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We prospectively investigated in hypertensive patients with type 2 diabetes if bedtime treatment with ≥1 hypertension medications exerts better blood pressure control and cardiovascular risk reduction than conventional therapy, in which all medications are ingested in the morning.
We conducted a prospective, randomized, open-label, blinded end point trial on 448 hypertensive patients with type 2 diabetes, 255 men/193 women, mean ± SD age 62.5 ± 10.8 years, randomized to ingest all their prescribed hypertension medications upon awakening or ≥1 of them at bedtime. Ambulatory blood pressure was measured for 48 h at baseline and again annually or even more frequently (quarterly) after adjustments in treatment.
After a median follow-up of 5.4 years, patients ingesting ≥1 hypertension medications at bedtime showed a significantly lower cardiovascular risk (adjusted by age and sex) than subjects ingesting all medications upon awakening (hazard ratio 0.33 [95% CI 0.21–0.54]; P < 0.001). The difference between groups in the adjusted risk of major events (cardiovascular death, myocardial infarction, and stroke) was also statistically significant (0.25 [0.10–0.61]; P = 0.003). Patients treated at bedtime showed significantly lower sleep time blood pressure mean and higher prevalence of controlled ambulatory blood pressure (62.5 vs. 50.9%; P = 0.013). There was a significant 12% cardiovascular risk reduction per each 5 mmHg decrease in asleep systolic blood pressure during follow-up (P < 0.001).
Among patients with diabetes, treatment with ≥1 hypertension medications at bedtime, compared with all medications upon waking, resulted in improved ambulatory blood pressure control and significantly reduced cardiovascular morbidity and mortality.
A number of published prospective trials reviewed elsewhere (1) have reported clinically meaningful morning/evening treatment time differences in blood pressure lowering efficacy, duration of action, safety profile, and/or effects on the circadian blood pressure pattern for different classes of hypertension medications. For instance, a once-daily evening, in comparison with morning, ingestion schedule of angiotensin receptor blockers (ARBs) and angiotensin-converting enzyme inhibitors (ACEIs) results in greater therapeutic effect on asleep blood pressure, independent of the terminal half-life of each individual medication (1).
The impact of bedtime chronotherapy on sleep time blood pressure regulation might be of clinical importance. This perspective is based on the growing number of studies, all concerning ambulatory blood pressure monitoring (ABPM), that have consistently shown an association between blunted sleep time blood pressure decline and increased incidence of cardiovascular disease (CVD) events, both in subjects without (2–4) as well as with diabetes (5–7). Independent prospective studies have also found that the sleep time blood pressure mean is a better predictor of CVD risk than the daytime or 24-h blood pressure mean (3,8–12), a relevant finding also documented for patients with diabetes (13–15). Nocturnal hypertension is not only frequent but also highly predominant in patients with diabetes (6,7,13–15). A limitation of all of these previous studies on the prognostic value of nighttime blood pressure is their reliance on a single baseline ABPM profile from each participant at the time of inclusion, without accounting for changes in the blood pressure pattern or level during the years of follow-up. Thus, the potential reduction in CVD risk associated with specifically reducing sleep time blood pressure, which has been found to be much more feasible by bedtime than by upon waking dosing of conventional hypertension medications (1), is still a matter of debate.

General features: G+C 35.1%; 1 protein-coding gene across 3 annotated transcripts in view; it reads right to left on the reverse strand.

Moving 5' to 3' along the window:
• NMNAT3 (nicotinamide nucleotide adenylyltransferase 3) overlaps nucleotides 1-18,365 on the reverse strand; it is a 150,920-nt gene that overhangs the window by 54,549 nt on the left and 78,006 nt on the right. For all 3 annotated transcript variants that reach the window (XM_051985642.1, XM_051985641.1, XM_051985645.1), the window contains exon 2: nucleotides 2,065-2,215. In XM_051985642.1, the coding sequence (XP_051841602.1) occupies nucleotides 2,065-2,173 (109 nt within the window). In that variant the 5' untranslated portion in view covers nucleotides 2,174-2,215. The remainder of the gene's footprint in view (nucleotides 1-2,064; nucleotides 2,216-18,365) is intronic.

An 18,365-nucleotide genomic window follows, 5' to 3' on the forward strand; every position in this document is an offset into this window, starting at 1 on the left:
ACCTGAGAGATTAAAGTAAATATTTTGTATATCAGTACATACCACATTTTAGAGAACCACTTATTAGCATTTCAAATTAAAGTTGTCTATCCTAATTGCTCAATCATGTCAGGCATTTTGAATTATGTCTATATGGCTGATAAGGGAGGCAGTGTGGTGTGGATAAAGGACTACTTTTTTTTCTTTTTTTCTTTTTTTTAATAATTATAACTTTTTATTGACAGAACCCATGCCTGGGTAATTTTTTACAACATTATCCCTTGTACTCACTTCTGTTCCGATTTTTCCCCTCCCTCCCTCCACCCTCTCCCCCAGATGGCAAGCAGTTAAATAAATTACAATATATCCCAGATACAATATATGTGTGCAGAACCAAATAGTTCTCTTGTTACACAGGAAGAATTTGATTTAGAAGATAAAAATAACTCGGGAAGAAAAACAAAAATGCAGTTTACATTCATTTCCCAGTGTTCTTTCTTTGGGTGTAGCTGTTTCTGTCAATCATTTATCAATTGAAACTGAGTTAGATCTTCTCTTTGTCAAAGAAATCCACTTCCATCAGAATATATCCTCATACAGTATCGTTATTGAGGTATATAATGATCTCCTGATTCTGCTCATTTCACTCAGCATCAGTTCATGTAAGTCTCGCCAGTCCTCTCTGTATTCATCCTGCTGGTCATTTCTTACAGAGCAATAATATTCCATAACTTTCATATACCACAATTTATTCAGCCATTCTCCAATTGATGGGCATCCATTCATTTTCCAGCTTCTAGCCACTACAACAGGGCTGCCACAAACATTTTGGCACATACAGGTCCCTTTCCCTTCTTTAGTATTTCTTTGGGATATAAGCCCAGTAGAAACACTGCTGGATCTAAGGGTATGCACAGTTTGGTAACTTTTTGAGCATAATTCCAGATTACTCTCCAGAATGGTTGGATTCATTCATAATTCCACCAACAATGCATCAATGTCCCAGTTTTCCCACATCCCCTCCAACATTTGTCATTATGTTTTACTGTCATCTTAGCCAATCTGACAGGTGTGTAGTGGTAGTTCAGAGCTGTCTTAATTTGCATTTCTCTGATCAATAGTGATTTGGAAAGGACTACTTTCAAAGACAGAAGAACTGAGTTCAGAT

The MAPEC (Monitorización Ambulatoria para Predicción de Eventos Cardiovasculares [Ambulatory Blood Pressure Monitoring for Prediction of Cardiovascular Events]) study was specifically designed to investigate prospectively whether bedtime treatment with ≥1 hypertension medications exerts significantly better blood pressure control and CVD risk reduction than conventional therapy, in which all medications are ingested upon waking (16,17). We here report results on the differential effect of blood pressure–lowering chronotherapy on CVD risk in hypertensive patients with type 2 diabetes.
An extended version of the methods is available in the Supplementary Data. In summary, the sample represents a population of Spanish hypertensive patients with type 2 diabetes of both sexes and ≥18 years of age. Exclusion criteria were pregnancy, history of drug/alcohol abuse, night/shift work employment, diagnosis of AIDS, type 1 diabetes, secondary hypertension, CVD disorders (unstable angina pectoris, heart failure, life-threatening arrhythmia, nephropathy, and grade III-IV retinopathy), intolerance to ABPM, and inability to communicate and comply with all study requirements. This prospective single-center study (registered at www.clinicaltrials.gov, NCT00295542) was approved by the state Ethics Committee of Clinical Research. All patients gave written informed consent.
We assessed 480 patients fulfilling the inclusion/exclusion criteria. Among these, 448 (255 men/193 women, mean ± SD 62.5 ± 10.8 years of age) provided all required information for the study. We established a priori a minimum time of follow-up of ≥6 months for each patient and a minimum median follow-up of 5 years (16). A total of 32 patients evaluated by ABPM for potential inclusion were not randomized as a result of their lack of consent for additional ABPM evaluations. Diagnosis of hypertension was based on accepted ABPM criteria—an awake blood pressure mean of ≥135/85 mmHg for systolic (SBP)/diastolic blood pressure (DBP), or an asleep blood pressure mean ≥120/70 mmHg (18).